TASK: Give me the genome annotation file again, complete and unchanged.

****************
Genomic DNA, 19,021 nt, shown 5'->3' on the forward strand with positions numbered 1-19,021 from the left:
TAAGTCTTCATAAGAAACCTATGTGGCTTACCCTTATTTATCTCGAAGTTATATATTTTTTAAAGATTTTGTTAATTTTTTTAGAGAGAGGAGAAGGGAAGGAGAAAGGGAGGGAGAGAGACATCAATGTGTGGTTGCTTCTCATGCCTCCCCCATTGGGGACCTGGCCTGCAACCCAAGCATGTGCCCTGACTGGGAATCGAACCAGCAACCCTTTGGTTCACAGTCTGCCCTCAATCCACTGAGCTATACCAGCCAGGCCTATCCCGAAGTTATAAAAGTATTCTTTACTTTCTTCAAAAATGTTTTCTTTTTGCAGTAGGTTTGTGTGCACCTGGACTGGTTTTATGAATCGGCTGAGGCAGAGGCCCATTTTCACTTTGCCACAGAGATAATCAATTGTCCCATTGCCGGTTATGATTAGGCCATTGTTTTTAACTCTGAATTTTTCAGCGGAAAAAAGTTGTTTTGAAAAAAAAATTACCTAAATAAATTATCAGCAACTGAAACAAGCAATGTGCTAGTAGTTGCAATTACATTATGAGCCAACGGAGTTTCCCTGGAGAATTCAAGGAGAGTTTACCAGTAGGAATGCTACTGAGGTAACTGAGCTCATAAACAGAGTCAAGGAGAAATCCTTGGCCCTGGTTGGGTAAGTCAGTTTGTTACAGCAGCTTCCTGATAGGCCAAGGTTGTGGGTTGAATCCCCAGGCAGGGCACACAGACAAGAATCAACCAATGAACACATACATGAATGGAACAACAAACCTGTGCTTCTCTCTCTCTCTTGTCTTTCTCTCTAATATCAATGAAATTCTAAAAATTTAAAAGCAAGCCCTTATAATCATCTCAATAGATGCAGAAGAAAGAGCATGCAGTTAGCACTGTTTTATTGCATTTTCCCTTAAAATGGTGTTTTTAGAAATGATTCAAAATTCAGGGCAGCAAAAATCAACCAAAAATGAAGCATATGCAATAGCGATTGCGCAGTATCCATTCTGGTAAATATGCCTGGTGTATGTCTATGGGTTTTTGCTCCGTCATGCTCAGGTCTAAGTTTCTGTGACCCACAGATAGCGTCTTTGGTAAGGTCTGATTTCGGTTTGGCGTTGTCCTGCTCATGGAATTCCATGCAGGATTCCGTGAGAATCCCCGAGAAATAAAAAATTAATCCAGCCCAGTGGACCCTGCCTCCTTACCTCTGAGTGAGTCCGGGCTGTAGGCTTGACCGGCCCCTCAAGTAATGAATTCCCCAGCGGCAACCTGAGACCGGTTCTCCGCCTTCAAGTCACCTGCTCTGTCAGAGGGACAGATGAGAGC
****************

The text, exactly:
Genomic DNA, 19,021 nt, shown 5'->3' on the forward strand with positions numbered 1-19,021 from the left:
TAAGTCTTCATAAGAAACCTATGTGGCTTACCCTTATTTATCTCGAAGTTATATATTTTTTAAAGATTTTGTTAATTTTTTTAGAGAGAGGAGAAGGGAAGGAGAAAGGGAGGGAGAGAGACATCAATGTGTGGTTGCTTCTCATGCCTCCCCCATTGGGGACCTGGCCTGCAACCCAAGCATGTGCCCTGACTGGGAATCGAACCAGCAACCCTTTGGTTCACAGTCTGCCCTCAATCCACTGAGCTATACCAGCCAGGCCTATCCCGAAGTTATAAAAGTATTCTTTACTTTCTTCAAAAATGTTTTCTTTTTGCAGTAGGTTTGTGTGCACCTGGACTGGTTTTATGAATCGGCTGAGGCAGAGGCCCATTTTCACTTTGCCACAGAGATAATCAATTGTCCCATTGCCGGTTATGATTAGGCCATTGTTTTTAACTCTGAATTTTTCAGCGGAAAAAAGTTGTTTTGAAAAAAAAATTACCTAAATAAATTATCAGCAACTGAAACAAGCAATGTGCTAGTAGTTGCAATTACATTATGAGCCAACGGAGTTTCCCTGGAGAATTCAAGGAGAGTTTACCAGTAGGAATGCTACTGAGGTAACTGAGCTCATAAACAGAGTCAAGGAGAAATCCTTGGCCCTGGTTGGGTAAGTCAGTTTGTTACAGCAGCTTCCTGATAGGCCAAGGTTGTGGGTTGAATCCCCAGGCAGGGCACACAGACAAGAATCAACCAATGAACACATACATGAATGGAACAACAAACCTGTGCTTCTCTCTCTCTCTTGTCTTTCTCTCTAATATCAATGAAATTCTAAAAATTTAAAAGCAAGCCCTTATAATCATCTCAATAGATGCAGAAGAAAGAGCATGCAGTTAGCACTGTTTTATTGCATTTTCCCTTAAAATGGTGTTTTTAGAAATGATTCAAAATTCAGGGCAGCAAAAATCAACCAAAAATGAAGCATATGCAATAGCGATTGCGCAGTATCCATTCTGGTAAATATGCCTGGTGTATGTCTATGGGTTTTTGCTCCGTCATGCTCAGGTCTAAGTTTCTGTGACCCACAGATAGCGTCTTTGGTAAGGTCTGATTTCGGTTTGGCGTTGTCCTGCTCATGGAATTCCATGCAGGATTCCGTGAGAATCCCCGAGAAATAAAAAATTAATCCAGCCCAGTGGACCCTGCCTCCTTACCTCTGAGTGAGTCCGGGCTGTAGGCTTGACCGGCCCCTCAAGTAATGAATTCCCCAGCGGCAACCTGAGACCGGTTCTCCGCCTTCAAGTCACCTGCTCTGTCAGAGGGACAGATGAGAGC